OECD condemns big business bribery

Rich countries have a bigger bribery problem than the developing world. [Chris Potter/Flickr]

The Organisation for Economic Cooperation and Development has examined 427 cases of foreign bribery since 1999. In Europe, Germany appears to be the worst affected. EURACTIV France reports

The phenomenon of cross-border bribery is not unique to the developing world. According to a report by the Organisation for Economic Cooperation and Development (OECD), published on 2 December, almost half of all cases of bribery involve the public servants of developed countries.

The report states that most international bribes come from big businesses, and are generally offered in return for contracts with state-owned or state-controlled companies. This practice is commonplace in developed economies, and the majority of the bribers, and the recipients of bribes, come from rich countries.

The most common beneficiaries of bribes are the employees of publically-owned companies (27%) and customs officials (11%). The aim, in over half of the cases investigated by the OECD (57%), was to win public contracts or customs clearance (12%). Four sectors stand out for their susceptibility to bribery: the extractive industries, construction, transport and logistics, and information and communication.

>> Read: France demands greater transparency from extractive industries

In 41% of the cases examined, bribes were offered by the company’s senior management, with the CEO themselves implicated in 12% of cases. The largest bribe identified by the OECD was 1.4 billion dollars (1.1 billion euro).

Germany: Europe’s leader in tackling bribery

The United States has handed down 128 convictions for bribery, the most of any country. In second place is Germany, with 26, followed by South Korea, with 11, and Italy, Switzerland and the United Kingdom, with six each.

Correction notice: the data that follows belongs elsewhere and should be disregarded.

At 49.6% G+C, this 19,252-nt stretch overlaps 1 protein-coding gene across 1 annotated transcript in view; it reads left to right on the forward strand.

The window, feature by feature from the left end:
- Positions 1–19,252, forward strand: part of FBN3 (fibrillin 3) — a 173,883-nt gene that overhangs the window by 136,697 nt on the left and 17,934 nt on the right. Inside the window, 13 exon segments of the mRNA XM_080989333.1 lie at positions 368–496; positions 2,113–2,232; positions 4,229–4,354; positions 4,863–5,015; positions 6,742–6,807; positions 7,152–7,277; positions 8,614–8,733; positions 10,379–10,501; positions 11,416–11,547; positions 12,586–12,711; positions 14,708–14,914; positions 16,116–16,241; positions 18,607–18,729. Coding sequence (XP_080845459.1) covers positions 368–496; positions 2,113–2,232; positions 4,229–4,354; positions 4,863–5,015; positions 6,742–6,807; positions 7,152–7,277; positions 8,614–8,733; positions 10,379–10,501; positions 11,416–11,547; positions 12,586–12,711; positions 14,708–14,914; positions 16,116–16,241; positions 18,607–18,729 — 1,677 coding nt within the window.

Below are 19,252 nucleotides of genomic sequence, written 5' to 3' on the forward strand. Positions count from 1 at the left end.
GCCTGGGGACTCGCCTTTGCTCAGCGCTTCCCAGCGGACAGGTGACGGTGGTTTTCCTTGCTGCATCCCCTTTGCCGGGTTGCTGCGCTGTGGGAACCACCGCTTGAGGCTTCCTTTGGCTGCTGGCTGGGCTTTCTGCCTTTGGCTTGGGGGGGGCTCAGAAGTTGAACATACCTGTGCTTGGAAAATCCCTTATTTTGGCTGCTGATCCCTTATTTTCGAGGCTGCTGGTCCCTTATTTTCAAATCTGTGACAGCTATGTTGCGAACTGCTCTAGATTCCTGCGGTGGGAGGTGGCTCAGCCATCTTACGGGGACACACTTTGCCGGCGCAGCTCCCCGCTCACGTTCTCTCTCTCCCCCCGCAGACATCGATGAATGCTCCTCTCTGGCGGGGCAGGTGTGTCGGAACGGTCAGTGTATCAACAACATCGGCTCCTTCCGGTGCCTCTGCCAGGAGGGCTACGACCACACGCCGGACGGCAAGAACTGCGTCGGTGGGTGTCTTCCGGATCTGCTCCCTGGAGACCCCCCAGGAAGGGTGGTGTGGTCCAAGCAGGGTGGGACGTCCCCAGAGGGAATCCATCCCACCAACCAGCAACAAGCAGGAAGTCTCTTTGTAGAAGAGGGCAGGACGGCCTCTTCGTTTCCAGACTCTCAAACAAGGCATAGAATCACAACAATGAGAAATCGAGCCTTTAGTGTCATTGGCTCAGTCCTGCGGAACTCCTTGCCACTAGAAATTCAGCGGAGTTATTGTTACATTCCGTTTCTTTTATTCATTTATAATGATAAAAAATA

France comes in seventh place, with five convictions, a figure that has made Paris the subject of severe criticism from the European Commission. In February, the executive published a report, in which it pointed out the rarity of convictions in France, and called into question the independence of the French judicial system.

The Commission’s report also stated that corruption within the EU costs the European economy 120 billion euros per year, or 1% of GDP; slightly less than the EU’s budget.

>> Read: EU anti-corruption report stops short of ‘naming and shaming’

French Justice Minister wants to stigmatise corruption

In its report, the OECD stated its support for financial sanctions in proven cases of bribery, as well as the confiscation of the proceeds of crime. The French Minister for Justice, Christiane Taubira, said that “in addition to financial compensation, we also need stigmatisation and publicity campaigns in order to discourage corruption”.

The OECD will also continue to put pressure on countries to strengthen their anti-corruption legislation, while seeking to ensure the protection of whistleblowers.

>> Read: Ombudsman pushes for more protection for EU whistleblowers

So far, 17 of the 41 signatory countries of the OECD Anti-Bribery Convention have carried out successful convictions for transnational bribery. A total of 261 fines have been handed down to individuals and corporations, the heaviest of which was worth €1.8 billion.

The OECD is cautiously optimistic. The number of enforcement actions for bribery is falling, but 390 cases remain open. The organisation said this was “surely only the tip of the iceberg”. 

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